BACKGROUND: In Australia, fertility treatment is partly or wholly reimbursable under federal benefits schemes, without restrictions on age, number of treatment cycles or existing family size. In this study, we aimed to characterize the potential need for and use of fertility treatments in a population-based cohort of young Australian women.
METHODS: We conducted structured interviews with 974 members of a cohort constructed by tracing all female infants born at a single general hospital in Adelaide between 1973 and 1975. The main outcome measures were pregnancy history, difficulty becoming pregnant and assistance sought to become pregnant.
RESULTS: Of 657 women aged 3032 who had sought pregnancy, 24 reported difficulty becoming pregnant and 26 had lost at least one pregnancy. Ovulatory problems (16) and male fertility problems (13) were common among those with difficulty. Over half of the women who had difficulty conceiving (58) sought assistance, largely from specialists (53). Consultations, tests and education only were common (22), as were IVF/ICSI (17). Close to a third (28) of those seeking assistance were treated only with clomiphene, as were two-thirds (67) of women with ovulatory problems.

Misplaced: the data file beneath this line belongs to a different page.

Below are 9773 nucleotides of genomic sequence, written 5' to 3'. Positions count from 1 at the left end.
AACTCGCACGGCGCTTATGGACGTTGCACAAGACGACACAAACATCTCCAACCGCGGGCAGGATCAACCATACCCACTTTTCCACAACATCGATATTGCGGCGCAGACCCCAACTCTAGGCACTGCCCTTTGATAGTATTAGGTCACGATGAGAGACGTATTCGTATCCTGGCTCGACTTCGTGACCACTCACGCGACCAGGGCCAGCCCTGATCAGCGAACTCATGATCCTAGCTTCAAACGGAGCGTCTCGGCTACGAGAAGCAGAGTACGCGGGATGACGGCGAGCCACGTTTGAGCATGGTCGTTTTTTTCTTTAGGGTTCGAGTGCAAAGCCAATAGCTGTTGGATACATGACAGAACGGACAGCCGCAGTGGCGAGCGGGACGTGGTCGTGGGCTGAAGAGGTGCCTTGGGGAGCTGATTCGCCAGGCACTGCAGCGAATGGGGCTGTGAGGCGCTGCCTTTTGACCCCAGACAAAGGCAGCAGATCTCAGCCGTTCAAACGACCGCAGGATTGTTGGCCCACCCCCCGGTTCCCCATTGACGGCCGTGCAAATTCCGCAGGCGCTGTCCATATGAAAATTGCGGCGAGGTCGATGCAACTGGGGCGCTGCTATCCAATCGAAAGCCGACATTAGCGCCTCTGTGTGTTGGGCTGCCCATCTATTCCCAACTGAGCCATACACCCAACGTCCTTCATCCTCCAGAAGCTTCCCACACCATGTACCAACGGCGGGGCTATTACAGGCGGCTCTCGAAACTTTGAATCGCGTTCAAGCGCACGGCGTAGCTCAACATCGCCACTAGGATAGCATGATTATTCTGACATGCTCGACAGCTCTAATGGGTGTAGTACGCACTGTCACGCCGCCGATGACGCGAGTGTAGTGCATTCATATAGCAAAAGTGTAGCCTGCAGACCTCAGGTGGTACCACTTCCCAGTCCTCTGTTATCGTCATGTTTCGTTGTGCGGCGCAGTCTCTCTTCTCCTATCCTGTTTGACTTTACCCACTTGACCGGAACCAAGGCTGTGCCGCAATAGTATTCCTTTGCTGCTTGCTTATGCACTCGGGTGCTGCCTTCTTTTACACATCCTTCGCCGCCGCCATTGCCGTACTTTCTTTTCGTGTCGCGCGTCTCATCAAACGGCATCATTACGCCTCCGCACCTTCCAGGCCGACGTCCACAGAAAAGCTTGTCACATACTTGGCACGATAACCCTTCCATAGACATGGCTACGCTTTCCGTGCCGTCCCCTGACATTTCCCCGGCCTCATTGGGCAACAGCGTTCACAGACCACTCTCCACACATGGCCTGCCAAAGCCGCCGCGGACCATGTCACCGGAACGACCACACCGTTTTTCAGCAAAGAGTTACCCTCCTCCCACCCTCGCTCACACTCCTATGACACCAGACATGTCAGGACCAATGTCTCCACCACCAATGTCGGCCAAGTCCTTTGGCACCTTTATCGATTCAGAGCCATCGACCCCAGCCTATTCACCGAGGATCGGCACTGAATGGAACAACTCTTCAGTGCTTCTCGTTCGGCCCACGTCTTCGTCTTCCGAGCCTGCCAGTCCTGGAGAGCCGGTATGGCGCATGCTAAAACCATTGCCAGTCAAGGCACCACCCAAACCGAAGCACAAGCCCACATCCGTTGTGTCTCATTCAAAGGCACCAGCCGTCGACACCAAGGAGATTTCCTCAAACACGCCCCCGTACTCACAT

CONCLUSIONS: In this study, almost a quarter of women in their early 30s reported difficulty conceiving, and over a quarter reported pregnancy loss. This suggests that a significant proportion of young women experience substantial difficulties becoming pregnant. Our findings highlight the need to continue to document the range of womens reproductive experiences and to monitor fertility and treatment-seeking trends.